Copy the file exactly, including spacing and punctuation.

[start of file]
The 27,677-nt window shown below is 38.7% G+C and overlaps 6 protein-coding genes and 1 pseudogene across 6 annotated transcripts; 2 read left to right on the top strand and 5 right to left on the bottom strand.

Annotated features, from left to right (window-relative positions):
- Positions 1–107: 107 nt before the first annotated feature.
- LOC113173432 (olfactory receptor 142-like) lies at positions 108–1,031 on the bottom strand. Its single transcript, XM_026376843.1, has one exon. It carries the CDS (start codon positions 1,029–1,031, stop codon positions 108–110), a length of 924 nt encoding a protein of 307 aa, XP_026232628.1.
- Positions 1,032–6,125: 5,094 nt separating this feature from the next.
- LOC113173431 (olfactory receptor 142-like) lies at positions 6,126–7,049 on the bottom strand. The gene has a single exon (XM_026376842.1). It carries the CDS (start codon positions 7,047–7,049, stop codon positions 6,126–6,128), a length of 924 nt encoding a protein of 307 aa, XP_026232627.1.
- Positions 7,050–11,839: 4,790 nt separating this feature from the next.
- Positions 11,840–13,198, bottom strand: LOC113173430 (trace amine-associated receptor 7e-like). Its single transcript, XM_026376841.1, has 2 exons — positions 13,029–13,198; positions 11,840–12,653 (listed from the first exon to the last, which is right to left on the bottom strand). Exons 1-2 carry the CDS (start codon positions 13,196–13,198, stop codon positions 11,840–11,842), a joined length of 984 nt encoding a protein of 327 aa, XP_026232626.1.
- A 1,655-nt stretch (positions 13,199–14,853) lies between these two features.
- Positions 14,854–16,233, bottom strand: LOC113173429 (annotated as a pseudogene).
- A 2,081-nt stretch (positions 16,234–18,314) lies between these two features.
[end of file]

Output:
The 27,677-nt window shown below is 38.7% G+C and overlaps 6 protein-coding genes and 1 pseudogene across 6 annotated transcripts; 2 read left to right on the top strand and 5 right to left on the bottom strand.

Annotated features, from left to right (window-relative positions):
- Positions 1–107: 107 nt before the first annotated feature.
- LOC113173432 (olfactory receptor 142-like) lies at positions 108–1,031 on the bottom strand. Its single transcript, XM_026376843.1, has one exon. It carries the CDS (start codon positions 1,029–1,031, stop codon positions 108–110), a length of 924 nt encoding a protein of 307 aa, XP_026232628.1.
- Positions 1,032–6,125: 5,094 nt separating this feature from the next.
- LOC113173431 (olfactory receptor 142-like) lies at positions 6,126–7,049 on the bottom strand. The gene has a single exon (XM_026376842.1). It carries the CDS (start codon positions 7,047–7,049, stop codon positions 6,126–6,128), a length of 924 nt encoding a protein of 307 aa, XP_026232627.1.
- Positions 7,050–11,839: 4,790 nt separating this feature from the next.
- Positions 11,840–13,198, bottom strand: LOC113173430 (trace amine-associated receptor 7e-like). Its single transcript, XM_026376841.1, has 2 exons — positions 13,029–13,198; positions 11,840–12,653 (listed from the first exon to the last, which is right to left on the bottom strand). Exons 1-2 carry the CDS (start codon positions 13,196–13,198, stop codon positions 11,840–11,842), a joined length of 984 nt encoding a protein of 327 aa, XP_026232626.1.
- A 1,655-nt stretch (positions 13,199–14,853) lies between these two features.
- Positions 14,854–16,233, bottom strand: LOC113173429 (annotated as a pseudogene).
- A 2,081-nt stretch (positions 16,234–18,314) lies between these two features.